From the hosts of the cult-hit leftist podcast, a manifesto for those who feel orphaned and alienated—politically, culturally, and economically—by the bloodless Wall Street centrism of the Democrats and the lizard-brained atavism of the right.
The Chapo book is a wry, satiric look at American political culture, interspersed with asides and factoids that layer over the larger narrative ... True to its title, the book is indeed a 'guide' in the sense that it provides a greater vision of the United States today from the point of the view of a burgeoning left-populist movement largely coalescing online and vis-a-vis DSA. In that sense, the most important subsection is the illustrated guides to conservative and liberal archetypes: Even a casual reader with no Twitter account and no online presence could flip to the center of the book and scan these to get a sense of how disaffected millennial leftists (self included) see the world ... The book’s articulation of U.S. hegemony is more or less what you might find in a Chomsky book or Howard Zinn’s People’s History of the United States, yet it is written in an argot that will be instantly recognizable to any millennial or GenXer who spends time online. This is more revolutionary than it sounds ... a lot of people out there might never read Chomsky or Zinn or Angela Davis—dense, depressing politics books just aren’t everyone’s thing—but would read this book because it’s accessible, funny, and in a language and a culture that they understand. Chapo Trap House are not merely critics, but are also helping to build a culture that is introducing many new people to leftist politics in an accessible way.
The Chapo Guide to Revolution: A Manifesto Against Logic, Facts, and Reason won’t be of much use to anyone running a revolution. This is my central grievance. There isn’t a lot about going to the people, learning from them, concentrating their experiences into a revolutionary outlook, and then formulating a communist leadership ... The Chapo Guide follows the same '80/20 rule' as my diet: 80 percent candy and 20 percent meat ... The book is a mapping exercise of contemporary American politics ... The authors don’t shy away from the tangible aspects of our planetary hell, describing an apocalypse wrought by climate change ... Although political books tend to have a short shelf life, especially in the age of Twitter, The Chapo Guide mostly avoids this problem by focusing on history and archetypes. My favorite parts of the book are the 'Taxonomies' of different characters you find online. This is aided by some wonderful illustrations by Eli Valley. His style has a wild Seventies feel ... Though much of this will be familiar to people who have read writers like Howard Zinn and Noam Chomsky, the Chapo fellows put their own unique spin on it. Here the candy/meat ratio comes in handy for people who would never think to crack open Chomsky’s Manufacturing Consent: The Political Economy of the Mass Media (or who bought it and only got to page thirty) but are up for a few jokes ... it has a bit of the magic of a Seventies MAD or National Lampoon, or one of The Onion books, the sort of thing I would have enjoyed flipping through for hours as a kid.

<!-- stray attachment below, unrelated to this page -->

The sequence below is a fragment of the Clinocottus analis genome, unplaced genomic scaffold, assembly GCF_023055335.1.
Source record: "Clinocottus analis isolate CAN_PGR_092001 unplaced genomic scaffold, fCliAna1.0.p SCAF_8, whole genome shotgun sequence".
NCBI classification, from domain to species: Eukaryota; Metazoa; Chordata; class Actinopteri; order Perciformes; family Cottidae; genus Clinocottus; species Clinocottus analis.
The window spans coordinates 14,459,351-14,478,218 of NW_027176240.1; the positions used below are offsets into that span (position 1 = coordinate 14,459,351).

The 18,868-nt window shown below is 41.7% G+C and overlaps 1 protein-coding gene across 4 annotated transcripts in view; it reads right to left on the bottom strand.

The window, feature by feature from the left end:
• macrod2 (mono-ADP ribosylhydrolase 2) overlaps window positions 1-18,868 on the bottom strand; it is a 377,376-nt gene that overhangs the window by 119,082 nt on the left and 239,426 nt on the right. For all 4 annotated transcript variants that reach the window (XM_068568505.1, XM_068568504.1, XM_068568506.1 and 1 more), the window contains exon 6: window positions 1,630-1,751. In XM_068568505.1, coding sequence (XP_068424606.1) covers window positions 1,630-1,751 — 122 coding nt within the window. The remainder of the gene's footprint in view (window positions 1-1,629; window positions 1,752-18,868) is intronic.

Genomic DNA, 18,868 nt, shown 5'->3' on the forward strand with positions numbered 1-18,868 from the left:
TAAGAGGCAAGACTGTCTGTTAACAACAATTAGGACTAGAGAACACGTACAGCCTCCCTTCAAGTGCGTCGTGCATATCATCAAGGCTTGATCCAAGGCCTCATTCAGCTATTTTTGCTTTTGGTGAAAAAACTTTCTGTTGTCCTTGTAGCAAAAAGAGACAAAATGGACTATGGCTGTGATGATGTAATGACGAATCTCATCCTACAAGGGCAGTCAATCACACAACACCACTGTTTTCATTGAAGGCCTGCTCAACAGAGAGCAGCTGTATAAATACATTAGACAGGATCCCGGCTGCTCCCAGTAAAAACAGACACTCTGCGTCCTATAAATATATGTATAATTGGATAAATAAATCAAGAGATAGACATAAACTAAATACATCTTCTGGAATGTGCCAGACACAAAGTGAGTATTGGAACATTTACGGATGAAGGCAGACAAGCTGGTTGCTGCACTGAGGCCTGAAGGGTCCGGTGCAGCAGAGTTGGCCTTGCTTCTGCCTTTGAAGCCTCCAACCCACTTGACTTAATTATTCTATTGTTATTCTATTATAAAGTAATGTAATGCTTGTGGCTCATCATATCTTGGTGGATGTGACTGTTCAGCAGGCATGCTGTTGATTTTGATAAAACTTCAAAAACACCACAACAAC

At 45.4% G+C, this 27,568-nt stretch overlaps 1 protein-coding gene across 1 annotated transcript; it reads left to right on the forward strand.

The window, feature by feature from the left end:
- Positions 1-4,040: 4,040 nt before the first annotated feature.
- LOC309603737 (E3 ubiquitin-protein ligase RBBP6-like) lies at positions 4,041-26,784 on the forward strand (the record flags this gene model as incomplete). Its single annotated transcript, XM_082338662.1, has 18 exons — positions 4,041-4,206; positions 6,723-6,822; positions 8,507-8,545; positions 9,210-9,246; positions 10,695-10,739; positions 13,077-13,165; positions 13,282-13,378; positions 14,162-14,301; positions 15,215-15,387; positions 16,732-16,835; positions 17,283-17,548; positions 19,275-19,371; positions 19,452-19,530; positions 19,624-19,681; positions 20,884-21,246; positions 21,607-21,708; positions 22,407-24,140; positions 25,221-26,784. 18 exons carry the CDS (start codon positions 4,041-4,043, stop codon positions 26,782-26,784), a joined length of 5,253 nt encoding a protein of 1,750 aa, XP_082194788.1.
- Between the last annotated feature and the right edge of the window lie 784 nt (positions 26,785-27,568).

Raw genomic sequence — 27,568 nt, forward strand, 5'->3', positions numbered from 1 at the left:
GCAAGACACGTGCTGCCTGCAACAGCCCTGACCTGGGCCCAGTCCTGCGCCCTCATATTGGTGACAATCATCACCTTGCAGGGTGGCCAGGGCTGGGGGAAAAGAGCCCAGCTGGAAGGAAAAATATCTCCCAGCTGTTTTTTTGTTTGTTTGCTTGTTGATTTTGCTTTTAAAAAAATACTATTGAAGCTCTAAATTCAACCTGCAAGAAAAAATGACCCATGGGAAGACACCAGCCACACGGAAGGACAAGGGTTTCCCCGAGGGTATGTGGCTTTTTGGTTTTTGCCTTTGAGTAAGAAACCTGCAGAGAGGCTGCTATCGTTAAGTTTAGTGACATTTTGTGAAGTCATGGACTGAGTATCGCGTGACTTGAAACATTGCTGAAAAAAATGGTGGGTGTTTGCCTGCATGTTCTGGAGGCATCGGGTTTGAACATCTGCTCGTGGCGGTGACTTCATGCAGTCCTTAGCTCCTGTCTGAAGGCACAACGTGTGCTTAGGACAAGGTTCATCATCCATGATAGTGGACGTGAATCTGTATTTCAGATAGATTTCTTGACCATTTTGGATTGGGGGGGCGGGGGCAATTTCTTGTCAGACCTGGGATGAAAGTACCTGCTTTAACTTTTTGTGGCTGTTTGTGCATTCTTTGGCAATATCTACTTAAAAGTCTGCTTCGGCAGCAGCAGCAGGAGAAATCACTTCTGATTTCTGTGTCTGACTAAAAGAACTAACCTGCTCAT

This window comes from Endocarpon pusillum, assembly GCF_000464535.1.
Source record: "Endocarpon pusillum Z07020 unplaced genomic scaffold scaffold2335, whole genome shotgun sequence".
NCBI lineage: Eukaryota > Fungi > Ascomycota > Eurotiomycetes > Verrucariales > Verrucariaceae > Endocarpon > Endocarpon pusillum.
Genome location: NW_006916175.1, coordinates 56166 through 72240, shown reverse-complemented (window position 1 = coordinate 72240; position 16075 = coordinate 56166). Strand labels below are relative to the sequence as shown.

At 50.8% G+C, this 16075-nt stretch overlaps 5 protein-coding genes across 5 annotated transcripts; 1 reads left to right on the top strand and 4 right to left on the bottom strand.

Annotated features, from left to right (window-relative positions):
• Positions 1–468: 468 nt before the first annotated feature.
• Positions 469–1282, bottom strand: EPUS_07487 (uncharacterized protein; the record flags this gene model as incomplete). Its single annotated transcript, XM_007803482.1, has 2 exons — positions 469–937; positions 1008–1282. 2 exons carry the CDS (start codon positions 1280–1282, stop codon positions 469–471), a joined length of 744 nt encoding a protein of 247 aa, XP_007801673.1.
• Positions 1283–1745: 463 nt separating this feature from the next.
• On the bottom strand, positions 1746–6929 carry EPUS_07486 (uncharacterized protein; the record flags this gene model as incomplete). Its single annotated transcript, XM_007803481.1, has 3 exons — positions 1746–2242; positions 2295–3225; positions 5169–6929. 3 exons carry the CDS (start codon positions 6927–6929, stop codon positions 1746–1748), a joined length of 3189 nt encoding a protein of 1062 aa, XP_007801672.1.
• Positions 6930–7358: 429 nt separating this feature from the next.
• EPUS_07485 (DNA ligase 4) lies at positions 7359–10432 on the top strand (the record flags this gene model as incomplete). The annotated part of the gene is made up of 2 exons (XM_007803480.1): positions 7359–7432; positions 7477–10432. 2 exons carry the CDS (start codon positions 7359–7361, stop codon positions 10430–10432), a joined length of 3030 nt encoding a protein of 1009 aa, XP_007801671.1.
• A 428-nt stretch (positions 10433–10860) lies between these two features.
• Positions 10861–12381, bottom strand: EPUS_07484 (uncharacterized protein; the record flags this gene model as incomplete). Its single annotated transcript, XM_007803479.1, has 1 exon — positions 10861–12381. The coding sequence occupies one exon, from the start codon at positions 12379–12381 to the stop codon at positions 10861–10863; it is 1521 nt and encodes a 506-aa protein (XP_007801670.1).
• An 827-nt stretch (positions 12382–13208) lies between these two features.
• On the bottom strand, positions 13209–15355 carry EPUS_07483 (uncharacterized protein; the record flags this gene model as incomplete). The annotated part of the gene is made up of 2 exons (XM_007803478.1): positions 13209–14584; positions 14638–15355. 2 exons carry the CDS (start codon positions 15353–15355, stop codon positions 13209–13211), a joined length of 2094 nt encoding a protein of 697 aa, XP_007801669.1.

...by the end of the book, it’s hard to escape the nagging feeling that Chapo—the podcast and the book—is, at bottom, an actual, unironic infomercial scheme. They make bank by selling you a candy-coated version of socialism, one that may offend real socialists even more than liberal gruel-peddlers like myself ... The Chapo Guide authors glibly pooh-pooh the postwar Communist threat that drove containment. 'Who cares?' if the Soviets won the Cold War, they write. 'Pick your dictatorship: Would you have rather lived in Fidel Castro’s Cuba or in any one of the U.S.’s many military junta police states?' Would they have applied the same logic when the U.S. allied with Stalin to repel Hitler? They were both not just run-of-the-mill dictators, but mass murderers. What’s the diff? ... we get the usual left-wing criticisms of the Barack Obama and Bill Clinton presidencies ... The infomercial socialists of Chapo have exploited the free market expertly, and at least saved themselves from the 9-to-5 prison. There is always a market for easy solutions to complicated problems. The book’s introduction promises to 'offer a vision of a new world—one in which a person can post in the morning, game in the afternoon, and podcast after dinner without ever becoming a poster, gamer or podcaster.' After reading the book, I know of five who can.